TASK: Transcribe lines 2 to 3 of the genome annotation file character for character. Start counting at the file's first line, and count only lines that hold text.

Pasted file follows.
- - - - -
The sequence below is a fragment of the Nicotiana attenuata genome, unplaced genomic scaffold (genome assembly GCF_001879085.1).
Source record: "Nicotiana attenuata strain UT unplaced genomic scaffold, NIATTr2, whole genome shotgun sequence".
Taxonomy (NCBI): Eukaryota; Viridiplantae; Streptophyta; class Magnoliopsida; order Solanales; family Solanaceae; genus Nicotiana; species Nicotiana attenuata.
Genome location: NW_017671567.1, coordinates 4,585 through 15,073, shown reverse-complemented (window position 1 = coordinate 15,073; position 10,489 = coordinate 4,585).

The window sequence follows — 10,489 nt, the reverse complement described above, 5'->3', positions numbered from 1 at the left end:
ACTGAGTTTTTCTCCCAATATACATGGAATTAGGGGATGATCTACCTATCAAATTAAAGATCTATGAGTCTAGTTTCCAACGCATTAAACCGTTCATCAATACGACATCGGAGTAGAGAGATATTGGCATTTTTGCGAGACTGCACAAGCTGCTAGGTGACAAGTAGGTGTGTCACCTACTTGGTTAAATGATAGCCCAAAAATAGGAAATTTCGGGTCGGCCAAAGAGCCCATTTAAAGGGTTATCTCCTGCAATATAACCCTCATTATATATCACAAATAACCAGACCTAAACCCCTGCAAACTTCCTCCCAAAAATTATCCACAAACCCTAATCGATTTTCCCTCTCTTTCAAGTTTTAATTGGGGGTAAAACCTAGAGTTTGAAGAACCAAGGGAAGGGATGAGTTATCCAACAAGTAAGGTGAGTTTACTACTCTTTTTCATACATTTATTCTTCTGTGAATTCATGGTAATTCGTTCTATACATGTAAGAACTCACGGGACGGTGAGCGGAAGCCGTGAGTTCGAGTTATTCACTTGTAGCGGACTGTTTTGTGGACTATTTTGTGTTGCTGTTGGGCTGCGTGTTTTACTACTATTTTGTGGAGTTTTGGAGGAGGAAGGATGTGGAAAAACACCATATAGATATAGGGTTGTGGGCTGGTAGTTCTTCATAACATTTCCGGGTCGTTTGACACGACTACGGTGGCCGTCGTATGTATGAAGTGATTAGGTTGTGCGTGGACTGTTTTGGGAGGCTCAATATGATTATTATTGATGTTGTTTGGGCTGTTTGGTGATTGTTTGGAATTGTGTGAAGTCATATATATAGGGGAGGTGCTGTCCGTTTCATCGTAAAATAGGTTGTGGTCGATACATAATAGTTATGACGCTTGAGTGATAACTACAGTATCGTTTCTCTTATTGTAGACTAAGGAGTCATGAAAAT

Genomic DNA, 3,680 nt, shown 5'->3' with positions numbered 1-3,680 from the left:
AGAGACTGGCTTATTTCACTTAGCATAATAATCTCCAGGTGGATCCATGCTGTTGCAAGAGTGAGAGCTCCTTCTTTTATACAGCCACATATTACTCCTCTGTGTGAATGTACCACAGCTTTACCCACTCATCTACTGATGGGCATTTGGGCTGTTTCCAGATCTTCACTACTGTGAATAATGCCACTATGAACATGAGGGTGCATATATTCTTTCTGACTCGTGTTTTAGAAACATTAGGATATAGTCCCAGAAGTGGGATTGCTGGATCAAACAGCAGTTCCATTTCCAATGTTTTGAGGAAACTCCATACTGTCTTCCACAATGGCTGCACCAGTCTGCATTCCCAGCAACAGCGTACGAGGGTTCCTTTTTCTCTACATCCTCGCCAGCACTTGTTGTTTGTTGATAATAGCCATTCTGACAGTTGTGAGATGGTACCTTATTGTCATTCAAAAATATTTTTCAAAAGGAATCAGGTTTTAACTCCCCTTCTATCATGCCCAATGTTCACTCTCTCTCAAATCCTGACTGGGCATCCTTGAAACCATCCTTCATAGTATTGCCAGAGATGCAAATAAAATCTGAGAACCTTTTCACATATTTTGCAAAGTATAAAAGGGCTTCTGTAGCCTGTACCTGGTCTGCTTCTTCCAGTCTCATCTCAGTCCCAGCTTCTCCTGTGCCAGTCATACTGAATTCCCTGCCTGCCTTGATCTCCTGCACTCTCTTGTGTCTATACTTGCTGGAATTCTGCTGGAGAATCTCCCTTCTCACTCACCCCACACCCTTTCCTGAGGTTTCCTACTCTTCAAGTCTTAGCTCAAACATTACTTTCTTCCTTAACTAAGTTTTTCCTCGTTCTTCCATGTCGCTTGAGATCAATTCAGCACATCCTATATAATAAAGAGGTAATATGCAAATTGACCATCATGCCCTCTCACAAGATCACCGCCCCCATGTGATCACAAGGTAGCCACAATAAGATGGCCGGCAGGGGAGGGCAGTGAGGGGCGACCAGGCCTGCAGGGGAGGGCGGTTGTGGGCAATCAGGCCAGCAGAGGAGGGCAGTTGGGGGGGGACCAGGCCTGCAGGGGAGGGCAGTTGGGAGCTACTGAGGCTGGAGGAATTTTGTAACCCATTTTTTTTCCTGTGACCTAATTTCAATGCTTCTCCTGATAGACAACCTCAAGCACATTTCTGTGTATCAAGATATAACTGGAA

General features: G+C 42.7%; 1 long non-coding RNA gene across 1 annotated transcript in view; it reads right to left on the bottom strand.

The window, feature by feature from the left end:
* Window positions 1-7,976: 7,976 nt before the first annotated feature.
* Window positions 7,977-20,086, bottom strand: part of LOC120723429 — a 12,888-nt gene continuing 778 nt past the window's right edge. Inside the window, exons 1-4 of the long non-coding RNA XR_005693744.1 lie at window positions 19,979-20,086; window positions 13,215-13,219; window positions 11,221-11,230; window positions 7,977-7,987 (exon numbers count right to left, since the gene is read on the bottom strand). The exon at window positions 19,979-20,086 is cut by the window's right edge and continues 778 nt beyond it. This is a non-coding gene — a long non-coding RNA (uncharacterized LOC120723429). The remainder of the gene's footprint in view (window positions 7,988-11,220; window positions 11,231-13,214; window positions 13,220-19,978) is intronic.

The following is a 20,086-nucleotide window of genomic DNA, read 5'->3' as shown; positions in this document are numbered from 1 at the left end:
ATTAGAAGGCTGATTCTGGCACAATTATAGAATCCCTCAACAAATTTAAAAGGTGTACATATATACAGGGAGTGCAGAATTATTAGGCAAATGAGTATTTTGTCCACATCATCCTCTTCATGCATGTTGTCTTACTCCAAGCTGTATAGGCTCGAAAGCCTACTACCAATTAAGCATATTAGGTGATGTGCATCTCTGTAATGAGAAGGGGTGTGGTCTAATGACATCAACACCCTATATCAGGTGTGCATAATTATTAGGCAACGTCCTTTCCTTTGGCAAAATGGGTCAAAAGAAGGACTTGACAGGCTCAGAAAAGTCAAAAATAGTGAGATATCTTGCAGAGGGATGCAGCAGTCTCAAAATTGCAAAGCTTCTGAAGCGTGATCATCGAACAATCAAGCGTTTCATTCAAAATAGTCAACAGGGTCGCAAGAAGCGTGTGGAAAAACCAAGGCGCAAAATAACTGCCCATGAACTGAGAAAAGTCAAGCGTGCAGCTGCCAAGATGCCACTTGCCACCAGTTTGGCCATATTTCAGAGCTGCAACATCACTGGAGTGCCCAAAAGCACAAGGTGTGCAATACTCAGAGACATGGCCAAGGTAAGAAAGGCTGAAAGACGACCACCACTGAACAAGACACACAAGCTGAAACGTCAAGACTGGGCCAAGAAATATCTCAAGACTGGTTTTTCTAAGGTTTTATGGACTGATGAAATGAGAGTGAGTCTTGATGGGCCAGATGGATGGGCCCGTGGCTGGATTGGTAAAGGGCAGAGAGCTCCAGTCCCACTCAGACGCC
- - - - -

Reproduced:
Source record: "Nicotiana attenuata strain UT unplaced genomic scaffold, NIATTr2, whole genome shotgun sequence".
Taxonomy (NCBI): Eukaryota; Viridiplantae; Streptophyta; class Magnoliopsida; order Solanales; family Solanaceae; genus Nicotiana; species Nicotiana attenuata.